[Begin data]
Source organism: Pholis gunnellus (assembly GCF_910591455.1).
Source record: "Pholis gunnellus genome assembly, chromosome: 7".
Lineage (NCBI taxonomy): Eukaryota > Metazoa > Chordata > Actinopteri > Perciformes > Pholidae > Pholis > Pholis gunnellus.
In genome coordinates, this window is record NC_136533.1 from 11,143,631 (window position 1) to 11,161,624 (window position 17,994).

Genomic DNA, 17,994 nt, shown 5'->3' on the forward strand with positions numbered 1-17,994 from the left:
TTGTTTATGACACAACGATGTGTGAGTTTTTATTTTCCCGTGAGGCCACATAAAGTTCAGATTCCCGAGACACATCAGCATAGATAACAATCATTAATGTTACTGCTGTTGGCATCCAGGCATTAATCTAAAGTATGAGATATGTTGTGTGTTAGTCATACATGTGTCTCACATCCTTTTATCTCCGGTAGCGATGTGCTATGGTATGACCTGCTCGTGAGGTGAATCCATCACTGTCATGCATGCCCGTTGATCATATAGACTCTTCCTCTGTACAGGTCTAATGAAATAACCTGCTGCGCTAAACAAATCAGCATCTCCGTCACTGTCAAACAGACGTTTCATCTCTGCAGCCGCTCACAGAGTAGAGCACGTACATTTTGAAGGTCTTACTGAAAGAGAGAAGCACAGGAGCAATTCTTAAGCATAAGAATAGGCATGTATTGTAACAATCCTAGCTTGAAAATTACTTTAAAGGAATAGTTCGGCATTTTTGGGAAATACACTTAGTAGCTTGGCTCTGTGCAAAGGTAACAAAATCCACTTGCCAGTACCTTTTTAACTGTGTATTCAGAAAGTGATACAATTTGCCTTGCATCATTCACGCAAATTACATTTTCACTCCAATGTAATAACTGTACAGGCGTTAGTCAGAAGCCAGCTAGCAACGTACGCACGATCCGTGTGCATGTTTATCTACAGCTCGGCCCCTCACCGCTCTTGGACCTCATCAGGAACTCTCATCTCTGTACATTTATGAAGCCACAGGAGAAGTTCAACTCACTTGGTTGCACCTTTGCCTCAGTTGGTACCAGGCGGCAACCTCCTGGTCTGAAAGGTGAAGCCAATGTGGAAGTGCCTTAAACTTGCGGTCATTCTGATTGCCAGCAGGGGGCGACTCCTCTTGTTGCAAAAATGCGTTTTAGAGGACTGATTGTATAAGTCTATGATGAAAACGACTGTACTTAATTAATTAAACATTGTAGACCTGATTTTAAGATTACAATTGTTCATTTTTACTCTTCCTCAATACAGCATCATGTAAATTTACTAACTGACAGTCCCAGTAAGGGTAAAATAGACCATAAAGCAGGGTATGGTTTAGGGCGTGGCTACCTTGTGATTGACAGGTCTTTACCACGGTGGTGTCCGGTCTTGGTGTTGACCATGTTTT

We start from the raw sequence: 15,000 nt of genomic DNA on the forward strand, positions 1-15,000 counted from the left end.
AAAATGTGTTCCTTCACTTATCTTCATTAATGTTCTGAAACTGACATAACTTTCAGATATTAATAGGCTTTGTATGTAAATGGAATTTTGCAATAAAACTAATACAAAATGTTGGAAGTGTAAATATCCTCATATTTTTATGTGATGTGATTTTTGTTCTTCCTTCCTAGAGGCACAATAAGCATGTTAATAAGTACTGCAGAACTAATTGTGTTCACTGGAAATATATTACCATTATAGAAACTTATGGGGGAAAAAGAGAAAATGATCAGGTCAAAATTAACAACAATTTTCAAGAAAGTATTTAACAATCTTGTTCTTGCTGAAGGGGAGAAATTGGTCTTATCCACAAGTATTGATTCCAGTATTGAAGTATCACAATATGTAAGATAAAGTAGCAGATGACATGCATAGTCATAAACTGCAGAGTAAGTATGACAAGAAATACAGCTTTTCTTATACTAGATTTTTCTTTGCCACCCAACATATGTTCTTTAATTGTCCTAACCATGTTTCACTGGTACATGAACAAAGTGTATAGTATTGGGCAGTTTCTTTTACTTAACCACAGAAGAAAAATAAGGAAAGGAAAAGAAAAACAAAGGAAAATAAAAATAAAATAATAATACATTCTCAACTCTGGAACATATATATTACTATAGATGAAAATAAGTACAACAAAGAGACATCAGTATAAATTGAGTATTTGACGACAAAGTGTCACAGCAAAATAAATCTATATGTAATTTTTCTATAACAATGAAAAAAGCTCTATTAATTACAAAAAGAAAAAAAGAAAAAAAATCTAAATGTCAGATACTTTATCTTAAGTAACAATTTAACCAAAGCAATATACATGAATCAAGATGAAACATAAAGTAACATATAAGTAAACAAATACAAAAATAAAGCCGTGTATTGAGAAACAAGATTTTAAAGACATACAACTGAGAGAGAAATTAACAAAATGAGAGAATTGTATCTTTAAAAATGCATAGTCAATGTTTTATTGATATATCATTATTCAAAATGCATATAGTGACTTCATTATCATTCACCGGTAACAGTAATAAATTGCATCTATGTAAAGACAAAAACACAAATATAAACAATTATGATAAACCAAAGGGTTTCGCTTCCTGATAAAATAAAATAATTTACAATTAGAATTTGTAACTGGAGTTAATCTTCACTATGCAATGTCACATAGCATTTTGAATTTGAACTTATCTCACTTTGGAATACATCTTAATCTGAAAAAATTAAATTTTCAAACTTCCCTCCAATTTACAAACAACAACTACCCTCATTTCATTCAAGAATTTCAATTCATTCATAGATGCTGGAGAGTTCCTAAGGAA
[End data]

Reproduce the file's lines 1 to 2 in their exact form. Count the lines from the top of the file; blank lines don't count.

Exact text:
Source organism: Pholis gunnellus (assembly GCF_910591455.1).
Source record: "Pholis gunnellus genome assembly, chromosome: 7".